Andy Goes to Utah (#40)


Once my father moved to Utah, he was the only relative within driving distance. After a few years and a lot of therapy, I actually made the trip. It wasn’t so bad. We talked a little. I got a better understanding of his own childhood, the parents who had shaped him, and his issues. I didn’t know if I could ever fully forgive him for a less-than pleasant childhood, or for constantly putting all his wives ahead of his children. But I had to give the man credit for at least trying to connect.

Dad occasionally initiated phone calls and extended more invitations to visit. Each visit was a little better (money spent on therapy is money well spent). Sometimes I brought a friend or boyfriend with me. My father’s town was small, but his house was large, and the mountains were pretty and quiet.

Eventually, I brought Andy. He made dinner one night. Current Stepmom seemed to like dinner and like Andy. There was just one problem.

My father kept calling Andy by the wrong name.

Even worse, it was the name of my last ex-boyfriend before Andy – Ethan. Andy and Ethan had once been friends. They weren’t friends anymore. But that’s another post.

Ethan was also Asian-American and he had been one of the guys I once brought to Utah. Apparently Ethan made an impression on my dad.  I corrected my father the first time he called Andy Ethan. My dad apologized. No biggie.

We went out to dinner the second night of our trip. The conversation went like this:

Dad: “What will you be having, Ethan?”

Andy: “I have no idea what Ethan will be having, but I’m thinking about the surf and turf.”

Dad looked around blankly.

Me: “You did it again, Dad. His name is ANDY.”

Dad: “Oh. Sorry. I don’t know why I’m doing that.”

The waiter arrived. He took our order.  Conversation resumed. A few minutes later:

Dad: “So I know your job is top secret, Ethan –”

Current Stepmom: “You mean Andy, dear.”

Dad: “Yes, of course, sorry, Andy.”

Andy (graciously): “It’s okay.” It wasn’t.  Andy hated Ethan.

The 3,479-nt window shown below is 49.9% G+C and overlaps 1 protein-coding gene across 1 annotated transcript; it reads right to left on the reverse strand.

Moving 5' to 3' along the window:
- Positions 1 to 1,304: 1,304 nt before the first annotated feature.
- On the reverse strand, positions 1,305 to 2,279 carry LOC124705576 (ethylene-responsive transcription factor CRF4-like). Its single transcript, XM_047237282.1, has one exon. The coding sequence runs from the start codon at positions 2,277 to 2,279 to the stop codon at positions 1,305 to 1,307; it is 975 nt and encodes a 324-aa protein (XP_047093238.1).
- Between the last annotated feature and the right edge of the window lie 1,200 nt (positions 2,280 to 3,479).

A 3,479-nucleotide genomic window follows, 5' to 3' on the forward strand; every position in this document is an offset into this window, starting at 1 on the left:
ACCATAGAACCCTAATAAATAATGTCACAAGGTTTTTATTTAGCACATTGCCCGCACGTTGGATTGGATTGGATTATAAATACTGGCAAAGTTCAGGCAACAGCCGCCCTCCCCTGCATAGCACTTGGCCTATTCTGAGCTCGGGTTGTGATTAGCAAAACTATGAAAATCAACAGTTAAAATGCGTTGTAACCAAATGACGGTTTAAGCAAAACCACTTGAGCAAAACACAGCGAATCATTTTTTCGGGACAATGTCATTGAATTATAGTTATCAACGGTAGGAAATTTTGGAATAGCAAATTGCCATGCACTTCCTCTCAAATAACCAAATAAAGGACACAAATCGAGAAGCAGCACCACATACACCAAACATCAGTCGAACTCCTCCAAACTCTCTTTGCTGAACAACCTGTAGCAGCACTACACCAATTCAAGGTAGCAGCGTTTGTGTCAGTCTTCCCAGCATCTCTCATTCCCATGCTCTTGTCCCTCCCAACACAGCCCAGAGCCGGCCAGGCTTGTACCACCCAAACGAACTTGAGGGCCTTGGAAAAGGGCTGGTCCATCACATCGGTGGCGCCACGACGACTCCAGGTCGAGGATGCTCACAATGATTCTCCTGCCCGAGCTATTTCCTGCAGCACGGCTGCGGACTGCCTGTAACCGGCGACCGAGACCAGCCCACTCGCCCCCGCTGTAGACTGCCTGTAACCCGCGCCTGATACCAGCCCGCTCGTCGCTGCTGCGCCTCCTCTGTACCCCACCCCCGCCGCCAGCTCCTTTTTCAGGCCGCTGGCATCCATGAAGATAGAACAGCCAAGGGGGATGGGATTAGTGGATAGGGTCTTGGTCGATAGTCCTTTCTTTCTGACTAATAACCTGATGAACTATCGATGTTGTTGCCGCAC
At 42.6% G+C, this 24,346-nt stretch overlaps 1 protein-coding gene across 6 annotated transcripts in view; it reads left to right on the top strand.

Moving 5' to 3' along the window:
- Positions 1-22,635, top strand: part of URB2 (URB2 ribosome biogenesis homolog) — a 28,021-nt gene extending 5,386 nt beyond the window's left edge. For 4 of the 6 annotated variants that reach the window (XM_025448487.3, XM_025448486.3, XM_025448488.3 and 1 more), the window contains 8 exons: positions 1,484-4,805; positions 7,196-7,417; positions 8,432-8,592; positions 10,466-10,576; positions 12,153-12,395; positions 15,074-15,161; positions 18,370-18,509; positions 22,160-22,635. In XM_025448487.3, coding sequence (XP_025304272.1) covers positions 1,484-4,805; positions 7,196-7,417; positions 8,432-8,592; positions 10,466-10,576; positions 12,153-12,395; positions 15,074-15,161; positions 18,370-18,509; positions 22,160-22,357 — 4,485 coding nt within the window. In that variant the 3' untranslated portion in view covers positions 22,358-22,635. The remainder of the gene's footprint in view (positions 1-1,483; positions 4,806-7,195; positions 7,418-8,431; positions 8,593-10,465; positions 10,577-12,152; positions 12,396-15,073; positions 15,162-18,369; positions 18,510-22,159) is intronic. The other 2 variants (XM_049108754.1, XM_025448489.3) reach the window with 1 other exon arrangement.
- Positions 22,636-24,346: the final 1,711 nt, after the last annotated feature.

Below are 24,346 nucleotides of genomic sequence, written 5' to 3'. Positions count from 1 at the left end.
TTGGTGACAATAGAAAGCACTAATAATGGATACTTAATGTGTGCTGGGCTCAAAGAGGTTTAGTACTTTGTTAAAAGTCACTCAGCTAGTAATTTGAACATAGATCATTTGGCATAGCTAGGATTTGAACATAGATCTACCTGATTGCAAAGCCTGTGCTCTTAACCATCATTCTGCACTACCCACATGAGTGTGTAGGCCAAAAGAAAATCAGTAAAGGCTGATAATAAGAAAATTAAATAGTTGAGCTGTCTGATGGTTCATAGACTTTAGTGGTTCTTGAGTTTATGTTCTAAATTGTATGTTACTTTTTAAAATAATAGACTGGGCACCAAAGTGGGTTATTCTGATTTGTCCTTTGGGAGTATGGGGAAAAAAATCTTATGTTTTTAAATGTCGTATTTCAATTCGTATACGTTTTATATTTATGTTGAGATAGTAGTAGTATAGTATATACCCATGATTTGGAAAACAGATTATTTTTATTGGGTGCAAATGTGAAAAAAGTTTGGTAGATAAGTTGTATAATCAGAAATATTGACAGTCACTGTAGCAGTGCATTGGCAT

I asked Current Stepmom about her voice students and the opera. We got through another few minutes of conversation. My dad excused himself. Current Stepmom flagged down the waiter and ordered another cocktail.

Andy whispered: “Is your dad messing with me on purpose? Is this his way of saying he liked Ethan or something?”

Me: “He’s not subtle enough to manage that. Promise.”

Andy: “You think this is subtle?”

My dad returned. We continued talking about Current Stepmom’s opera. My dad, though, was still fixated on Andy’s job. The minute conversation lagged, he turned back to Andy.

Dad: “I know you can’t tell us much about your work, Ethan, but –”

Me: “OH MY GOD! DAD! It’s ANDY.”

Current Stepmother put her head in her hand. My dad turned red. Andy unclenched his teeth long enough to take a big swallow of beer.

Me: “Let’s just not use names for the rest of the evening, okay? ‘Hey, you,’ will work just fine.”

Dad: “I’m really sorry, Ethan—”

Me: “Gah!” That was it. I stood up, reached over, slapped my father on the hand, and hissed, “Goddamn it, his name is ANDY!

Now, I got my share of spankings as a kid (and more). But that night, our roles were reversed. After I smacked his hand, my dad sat back, shamefaced. I sat down, and my dad said, “I don’t know why I keep doing that. I didn’t even like Ethan.”

Our server, followed by the restaurant manager, cautiously approached our table. “Is everything okay here?”

I looked around. Several neighboring tables of Mormon families (identifiable by their blonde hair and 4-5 kids less than a year apart) stared at us. Hard to say whether they were more offended by my swearing or the sight of a woman raising her hand against a male elder. My father assured the waiter that we were fine. The waiter looked at Andy for confirmation.

Andy gave the waiter a big smile. Too big. I realized that Andy was trying very, very hard not to laugh. All the tension had left his face. Probably the minute he heard my dad admit that he, too, did not like Ethan.

Andy said to the waiter, “Yeah, no worries. We’re fine.”

And we were.

Published by

Autumn Ashbough

WF writing about the humorous perils of life with Chinese-American significant other.

20 thoughts on “Andy Goes to Utah (#40)”